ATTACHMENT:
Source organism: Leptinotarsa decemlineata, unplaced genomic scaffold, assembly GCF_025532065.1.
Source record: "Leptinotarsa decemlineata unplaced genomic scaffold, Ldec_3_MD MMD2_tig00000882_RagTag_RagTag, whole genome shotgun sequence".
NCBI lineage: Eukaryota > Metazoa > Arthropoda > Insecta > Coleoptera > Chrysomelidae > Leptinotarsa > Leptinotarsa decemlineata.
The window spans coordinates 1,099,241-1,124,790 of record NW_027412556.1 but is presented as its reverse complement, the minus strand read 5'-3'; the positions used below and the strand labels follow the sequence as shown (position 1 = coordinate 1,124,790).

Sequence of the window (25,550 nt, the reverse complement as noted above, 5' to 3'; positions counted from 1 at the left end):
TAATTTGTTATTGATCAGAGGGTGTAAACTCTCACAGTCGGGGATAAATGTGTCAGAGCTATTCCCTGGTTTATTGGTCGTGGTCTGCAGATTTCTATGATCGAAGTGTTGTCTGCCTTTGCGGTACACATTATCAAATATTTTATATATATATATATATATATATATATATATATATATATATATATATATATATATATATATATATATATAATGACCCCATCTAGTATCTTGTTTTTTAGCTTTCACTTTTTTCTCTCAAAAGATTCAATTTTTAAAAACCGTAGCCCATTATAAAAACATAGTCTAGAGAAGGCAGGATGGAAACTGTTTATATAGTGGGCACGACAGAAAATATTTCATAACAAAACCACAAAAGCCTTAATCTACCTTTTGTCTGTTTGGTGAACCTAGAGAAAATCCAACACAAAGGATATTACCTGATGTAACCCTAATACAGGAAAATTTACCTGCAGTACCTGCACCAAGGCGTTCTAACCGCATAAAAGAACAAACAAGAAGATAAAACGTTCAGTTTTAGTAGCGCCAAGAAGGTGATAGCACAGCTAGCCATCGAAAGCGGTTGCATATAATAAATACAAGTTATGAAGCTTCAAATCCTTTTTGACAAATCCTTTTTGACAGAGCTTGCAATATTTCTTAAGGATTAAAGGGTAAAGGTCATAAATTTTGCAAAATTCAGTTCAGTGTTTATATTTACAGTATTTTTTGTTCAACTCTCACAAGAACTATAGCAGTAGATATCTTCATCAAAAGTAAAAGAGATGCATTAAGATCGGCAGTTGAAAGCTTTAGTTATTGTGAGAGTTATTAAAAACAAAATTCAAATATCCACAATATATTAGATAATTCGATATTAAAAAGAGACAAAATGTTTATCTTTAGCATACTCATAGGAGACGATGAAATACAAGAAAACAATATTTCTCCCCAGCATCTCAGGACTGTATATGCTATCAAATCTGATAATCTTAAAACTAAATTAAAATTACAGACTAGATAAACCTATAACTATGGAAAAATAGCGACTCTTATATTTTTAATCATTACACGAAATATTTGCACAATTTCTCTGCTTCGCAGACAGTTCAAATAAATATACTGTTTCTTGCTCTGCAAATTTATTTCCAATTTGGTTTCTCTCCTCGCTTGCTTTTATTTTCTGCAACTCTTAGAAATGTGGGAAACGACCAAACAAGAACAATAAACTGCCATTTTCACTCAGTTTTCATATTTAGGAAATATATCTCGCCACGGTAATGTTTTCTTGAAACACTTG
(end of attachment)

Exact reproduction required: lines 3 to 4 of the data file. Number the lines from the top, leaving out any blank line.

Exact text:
NCBI lineage: Eukaryota > Metazoa > Arthropoda > Insecta > Coleoptera > Chrysomelidae > Leptinotarsa > Leptinotarsa decemlineata.
The window spans coordinates 1,099,241-1,124,790 of record NW_027412556.1 but is presented as its reverse complement, the minus strand read 5'-3'; the positions used below and the strand labels follow the sequence as shown (position 1 = coordinate 1,124,790).